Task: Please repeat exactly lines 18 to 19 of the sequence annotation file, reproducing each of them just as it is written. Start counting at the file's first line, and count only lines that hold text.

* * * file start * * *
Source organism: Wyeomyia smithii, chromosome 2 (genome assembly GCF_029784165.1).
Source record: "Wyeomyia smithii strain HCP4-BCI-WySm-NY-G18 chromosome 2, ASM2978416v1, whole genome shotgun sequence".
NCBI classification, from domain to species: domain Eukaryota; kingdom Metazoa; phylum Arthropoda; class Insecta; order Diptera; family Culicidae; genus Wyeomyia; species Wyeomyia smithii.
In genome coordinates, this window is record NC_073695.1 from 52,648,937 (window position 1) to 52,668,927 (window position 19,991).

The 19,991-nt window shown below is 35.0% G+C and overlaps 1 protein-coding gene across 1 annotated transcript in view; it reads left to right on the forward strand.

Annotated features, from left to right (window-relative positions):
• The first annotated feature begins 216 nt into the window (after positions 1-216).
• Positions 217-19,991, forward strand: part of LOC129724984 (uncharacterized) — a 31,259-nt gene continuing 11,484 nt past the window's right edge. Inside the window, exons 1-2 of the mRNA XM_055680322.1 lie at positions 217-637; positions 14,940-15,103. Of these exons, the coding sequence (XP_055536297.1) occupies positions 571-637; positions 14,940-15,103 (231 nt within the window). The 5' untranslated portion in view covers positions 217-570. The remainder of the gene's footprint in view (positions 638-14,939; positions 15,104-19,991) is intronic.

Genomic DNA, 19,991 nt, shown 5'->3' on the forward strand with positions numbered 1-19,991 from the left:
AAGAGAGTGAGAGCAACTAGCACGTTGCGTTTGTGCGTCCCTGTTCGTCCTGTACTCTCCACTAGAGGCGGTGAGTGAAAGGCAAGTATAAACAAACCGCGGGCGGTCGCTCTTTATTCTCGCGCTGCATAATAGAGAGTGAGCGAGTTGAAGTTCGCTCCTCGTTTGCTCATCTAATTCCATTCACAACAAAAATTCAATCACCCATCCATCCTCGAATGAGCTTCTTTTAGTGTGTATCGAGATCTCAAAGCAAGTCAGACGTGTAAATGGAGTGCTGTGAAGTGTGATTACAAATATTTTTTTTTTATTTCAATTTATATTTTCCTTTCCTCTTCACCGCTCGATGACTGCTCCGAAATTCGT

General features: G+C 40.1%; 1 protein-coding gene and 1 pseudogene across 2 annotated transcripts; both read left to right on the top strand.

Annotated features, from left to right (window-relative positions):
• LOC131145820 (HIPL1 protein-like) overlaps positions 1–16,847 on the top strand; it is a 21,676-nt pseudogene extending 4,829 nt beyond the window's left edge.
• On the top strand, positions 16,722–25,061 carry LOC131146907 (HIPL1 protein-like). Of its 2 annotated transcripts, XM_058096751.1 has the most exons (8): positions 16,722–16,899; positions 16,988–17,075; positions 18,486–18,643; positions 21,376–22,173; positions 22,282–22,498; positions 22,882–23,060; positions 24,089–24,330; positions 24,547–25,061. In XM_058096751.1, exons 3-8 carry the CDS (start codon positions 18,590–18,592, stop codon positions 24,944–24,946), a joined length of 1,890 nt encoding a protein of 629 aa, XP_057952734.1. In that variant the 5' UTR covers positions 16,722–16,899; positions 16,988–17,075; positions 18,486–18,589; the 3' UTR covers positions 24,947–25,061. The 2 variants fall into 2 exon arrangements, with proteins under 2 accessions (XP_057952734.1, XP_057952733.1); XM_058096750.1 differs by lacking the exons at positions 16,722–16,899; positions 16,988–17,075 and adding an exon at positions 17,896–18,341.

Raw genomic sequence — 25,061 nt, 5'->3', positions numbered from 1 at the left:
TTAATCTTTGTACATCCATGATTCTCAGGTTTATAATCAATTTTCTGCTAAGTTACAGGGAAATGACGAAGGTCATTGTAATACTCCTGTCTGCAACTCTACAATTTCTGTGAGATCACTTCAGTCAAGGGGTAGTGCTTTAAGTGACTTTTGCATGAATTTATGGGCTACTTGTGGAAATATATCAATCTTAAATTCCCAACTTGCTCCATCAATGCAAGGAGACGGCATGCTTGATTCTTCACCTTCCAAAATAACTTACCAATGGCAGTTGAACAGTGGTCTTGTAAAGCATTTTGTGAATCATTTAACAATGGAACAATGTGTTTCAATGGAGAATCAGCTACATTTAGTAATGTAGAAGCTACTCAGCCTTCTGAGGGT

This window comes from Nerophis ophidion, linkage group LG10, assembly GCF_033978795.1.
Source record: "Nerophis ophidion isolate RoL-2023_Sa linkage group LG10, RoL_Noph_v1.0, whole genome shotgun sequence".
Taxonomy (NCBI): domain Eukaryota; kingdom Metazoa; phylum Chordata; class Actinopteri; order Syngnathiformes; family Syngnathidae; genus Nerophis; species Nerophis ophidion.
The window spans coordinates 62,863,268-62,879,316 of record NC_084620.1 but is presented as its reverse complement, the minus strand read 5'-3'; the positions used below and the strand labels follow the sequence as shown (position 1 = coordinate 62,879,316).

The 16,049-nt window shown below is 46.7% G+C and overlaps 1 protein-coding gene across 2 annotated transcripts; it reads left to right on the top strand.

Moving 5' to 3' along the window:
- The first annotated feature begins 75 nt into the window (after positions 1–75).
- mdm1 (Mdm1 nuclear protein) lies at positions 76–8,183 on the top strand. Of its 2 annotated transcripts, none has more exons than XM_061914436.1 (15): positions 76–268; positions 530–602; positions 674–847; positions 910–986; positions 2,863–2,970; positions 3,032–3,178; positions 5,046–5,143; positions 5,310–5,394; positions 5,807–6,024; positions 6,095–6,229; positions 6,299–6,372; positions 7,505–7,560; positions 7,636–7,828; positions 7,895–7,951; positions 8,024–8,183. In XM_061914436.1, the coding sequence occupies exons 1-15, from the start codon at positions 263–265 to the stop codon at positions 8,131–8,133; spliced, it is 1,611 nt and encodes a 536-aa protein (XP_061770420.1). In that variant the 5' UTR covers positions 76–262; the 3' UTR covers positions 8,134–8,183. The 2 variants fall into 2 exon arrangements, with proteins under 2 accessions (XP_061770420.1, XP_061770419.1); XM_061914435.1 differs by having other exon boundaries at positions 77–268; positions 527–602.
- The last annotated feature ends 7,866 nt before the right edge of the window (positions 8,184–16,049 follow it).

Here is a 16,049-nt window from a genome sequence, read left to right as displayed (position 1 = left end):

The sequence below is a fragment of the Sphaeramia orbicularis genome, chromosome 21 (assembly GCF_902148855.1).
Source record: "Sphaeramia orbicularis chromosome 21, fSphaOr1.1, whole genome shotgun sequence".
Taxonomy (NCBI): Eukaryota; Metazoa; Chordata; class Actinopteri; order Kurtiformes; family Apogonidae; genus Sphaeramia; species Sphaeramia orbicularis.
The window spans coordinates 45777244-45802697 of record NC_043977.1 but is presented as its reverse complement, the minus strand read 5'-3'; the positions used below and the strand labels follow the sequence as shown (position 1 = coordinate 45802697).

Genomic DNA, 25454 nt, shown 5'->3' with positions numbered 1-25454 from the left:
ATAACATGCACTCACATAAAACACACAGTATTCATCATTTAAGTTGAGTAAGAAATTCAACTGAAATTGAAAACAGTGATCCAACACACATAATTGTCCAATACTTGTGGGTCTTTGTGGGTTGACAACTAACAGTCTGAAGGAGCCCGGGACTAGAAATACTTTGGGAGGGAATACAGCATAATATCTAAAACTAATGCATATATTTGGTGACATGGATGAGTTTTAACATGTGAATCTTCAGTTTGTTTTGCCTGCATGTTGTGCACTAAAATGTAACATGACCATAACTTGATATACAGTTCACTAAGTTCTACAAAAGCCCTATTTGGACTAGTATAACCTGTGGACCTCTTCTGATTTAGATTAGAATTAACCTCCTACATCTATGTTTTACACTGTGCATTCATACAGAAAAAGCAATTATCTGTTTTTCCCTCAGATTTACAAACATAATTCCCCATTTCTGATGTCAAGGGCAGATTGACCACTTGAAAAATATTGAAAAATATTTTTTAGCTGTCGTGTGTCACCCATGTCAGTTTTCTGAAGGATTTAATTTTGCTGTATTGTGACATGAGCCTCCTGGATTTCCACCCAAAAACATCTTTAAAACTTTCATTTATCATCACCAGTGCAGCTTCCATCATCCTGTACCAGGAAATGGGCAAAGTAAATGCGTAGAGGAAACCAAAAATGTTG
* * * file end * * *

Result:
Source record: "Nerophis ophidion isolate RoL-2023_Sa linkage group LG10, RoL_Noph_v1.0, whole genome shotgun sequence".
Taxonomy (NCBI): domain Eukaryota; kingdom Metazoa; phylum Chordata; class Actinopteri; order Syngnathiformes; family Syngnathidae; genus Nerophis; species Nerophis ophidion.